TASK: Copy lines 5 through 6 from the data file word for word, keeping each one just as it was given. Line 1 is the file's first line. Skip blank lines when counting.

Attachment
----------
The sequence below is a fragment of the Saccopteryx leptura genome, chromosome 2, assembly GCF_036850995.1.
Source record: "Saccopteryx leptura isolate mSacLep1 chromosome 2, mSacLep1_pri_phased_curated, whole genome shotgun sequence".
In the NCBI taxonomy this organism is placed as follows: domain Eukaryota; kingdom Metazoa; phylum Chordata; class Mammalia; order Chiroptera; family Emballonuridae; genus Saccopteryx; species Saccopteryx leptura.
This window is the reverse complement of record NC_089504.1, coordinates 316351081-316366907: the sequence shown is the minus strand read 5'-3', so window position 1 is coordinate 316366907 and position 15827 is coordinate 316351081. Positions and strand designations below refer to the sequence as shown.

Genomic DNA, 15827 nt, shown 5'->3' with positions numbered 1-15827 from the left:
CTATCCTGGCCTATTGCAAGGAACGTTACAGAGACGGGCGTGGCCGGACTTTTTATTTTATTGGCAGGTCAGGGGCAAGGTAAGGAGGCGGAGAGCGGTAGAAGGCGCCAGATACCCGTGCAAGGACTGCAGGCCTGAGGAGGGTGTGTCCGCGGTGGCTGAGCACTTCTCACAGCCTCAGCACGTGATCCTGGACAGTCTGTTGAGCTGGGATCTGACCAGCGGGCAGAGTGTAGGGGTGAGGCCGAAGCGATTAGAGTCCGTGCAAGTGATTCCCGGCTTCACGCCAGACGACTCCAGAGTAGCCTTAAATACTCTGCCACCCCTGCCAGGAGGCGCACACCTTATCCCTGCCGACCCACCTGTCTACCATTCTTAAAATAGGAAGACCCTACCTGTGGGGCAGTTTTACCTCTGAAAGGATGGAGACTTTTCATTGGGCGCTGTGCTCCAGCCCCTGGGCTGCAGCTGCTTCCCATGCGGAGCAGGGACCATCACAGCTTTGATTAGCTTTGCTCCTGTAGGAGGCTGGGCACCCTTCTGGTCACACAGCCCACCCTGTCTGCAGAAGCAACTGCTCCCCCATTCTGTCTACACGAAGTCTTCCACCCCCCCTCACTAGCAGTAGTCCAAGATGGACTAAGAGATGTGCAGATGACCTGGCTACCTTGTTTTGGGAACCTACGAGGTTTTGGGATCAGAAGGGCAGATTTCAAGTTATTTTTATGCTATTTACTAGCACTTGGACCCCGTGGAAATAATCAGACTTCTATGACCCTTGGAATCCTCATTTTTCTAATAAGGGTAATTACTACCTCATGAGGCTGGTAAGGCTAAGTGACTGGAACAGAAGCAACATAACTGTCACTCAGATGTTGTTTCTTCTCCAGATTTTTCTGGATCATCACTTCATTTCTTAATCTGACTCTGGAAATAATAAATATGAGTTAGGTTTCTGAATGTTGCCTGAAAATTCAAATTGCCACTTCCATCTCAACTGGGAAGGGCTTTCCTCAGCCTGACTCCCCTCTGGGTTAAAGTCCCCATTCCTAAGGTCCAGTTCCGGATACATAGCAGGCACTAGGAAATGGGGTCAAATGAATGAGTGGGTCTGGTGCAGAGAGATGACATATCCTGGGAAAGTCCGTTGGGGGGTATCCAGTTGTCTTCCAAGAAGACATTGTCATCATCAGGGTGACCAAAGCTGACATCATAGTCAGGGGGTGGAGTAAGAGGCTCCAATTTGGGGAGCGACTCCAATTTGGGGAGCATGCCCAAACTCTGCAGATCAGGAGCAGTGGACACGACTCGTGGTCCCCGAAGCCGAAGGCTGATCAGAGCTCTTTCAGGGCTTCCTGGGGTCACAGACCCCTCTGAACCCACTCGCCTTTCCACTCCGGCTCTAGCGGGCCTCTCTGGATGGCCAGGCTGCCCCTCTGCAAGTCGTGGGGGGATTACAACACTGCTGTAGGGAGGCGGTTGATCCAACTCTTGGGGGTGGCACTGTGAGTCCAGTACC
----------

Genomic DNA, 15827 nt, shown 5'->3' with positions numbered 1-15827 from the left:
CTATCCTGGCCTATTGCAAGGAACGTTACAGAGACGGGCGTGGCCGGACTTTTTATTTTATTGGCAGGTCAGGGGCAAGGTAAGGAGGCGGAGAGCGGTAGAAGGCGCCAGATACCCGTGCAAGGACTGCAGGCCTGAGGAGGGTGTGTCCGCGGTGGCTGAGCACTTCTCACAGCCTCAGCACGTGATCCTGGACAGTCTGTTGAGCTGGGATCTGACCAGCGGGCAGAGTGTAGGGGTGAGGCCGAAGCGATTAGAGTCCGTGCAAGTGATTCCCGGCTTCACGCCAGACGACTCCAGAGTAGCCTTAAATACTCTGCCACCCCTGCCAGGAGGCGCACACCTTATCCCTGCCGACCCACCTGTCTACCATTCTTAAAATAGGAAGACCCTACCTGTGGGGCAGTTTTACCTCTGAAAGGATGGAGACTTTTCATTGGGCGCTGTGCTCCAGCCCCTGGGCTGCAGCTGCTTCCCATGCGGAGCAGGGACCATCACAGCTTTGATTAGCTTTGCTCCTGTAGGAGGCTGGGCACCCTTCTGGTCACACAGCCCACCCTGTCTGCAGAAGCAACTGCTCCCCCATTCTGTCTACACGAAGTCTTCCACCCCCCCTCACTAGCAGTAGTCCAAGATGGACTAAGAGATGTGCAGATGACCTGGCTACCTTGTTTTGGGAACCTACGAGGTTTTGGGATCAGAAGGGCAGATTTCAAGTTATTTTTATGCTATTTACTAGCACTTGGACCCCGTGGAAATAATCAGACTTCTATGACCCTTGGAATCCTCATTTTTCTAATAAGGGTAATTACTACCTCATGAGGCTGGTAAGGCTAAGTGACTGGAACAGAAGCAACATAACTGTCACTCAGATGTTGTTTCTTCTCCAGATTTTTCTGGATCATCACTTCATTTCTTAATCTGACTCTGGAAATAATAAATATGAGTTAGGTTTCTGAATGTTGCCTGAAAATTCAAATTGCCACTTCCATCTCAACTGGGAAGGGCTTTCCTCAGCCTGACTCCCCTCTGGGTTAAAGTCCCCATTCCTAAGGTCCAGTTCCGGATACATAGCAGGCACTAGGAAATGGGGTCAAATGAATGAGTGGGTCTGGTGCAGAGAGATGACATATCCTGGGAAAGTCCGTTGGGGGGTATCCAGTTGTCTTCCAAGAAGACATTGTCATCATCAGGGTGACCAAAGCTGACATCATAGTCAGGGGGTGGAGTAAGAGGCTCCAATTTGGGGAGCGACTCCAATTTGGGGAGCATGCCCAAACTCTGCAGATCAGGAGCAGTGGACACGACTCGTGGTCCCCGAAGCCGAAGGCTGATCAGAGCTCTTTCAGGGCTTCCTGGGGTCACAGACCCCTCTGAACCCACTCGCCTTTCCACTCCGGCTCTAGCGGGCCTCTCTGGATGGCCAGGCTGCCCCTCTGCAAGTCGTGGGGGGATTACAACACTGCTGTAGGGAGGCGGTTGATCCAACTCTTGGGGGTGGCACTGTGAGTCCAGTACC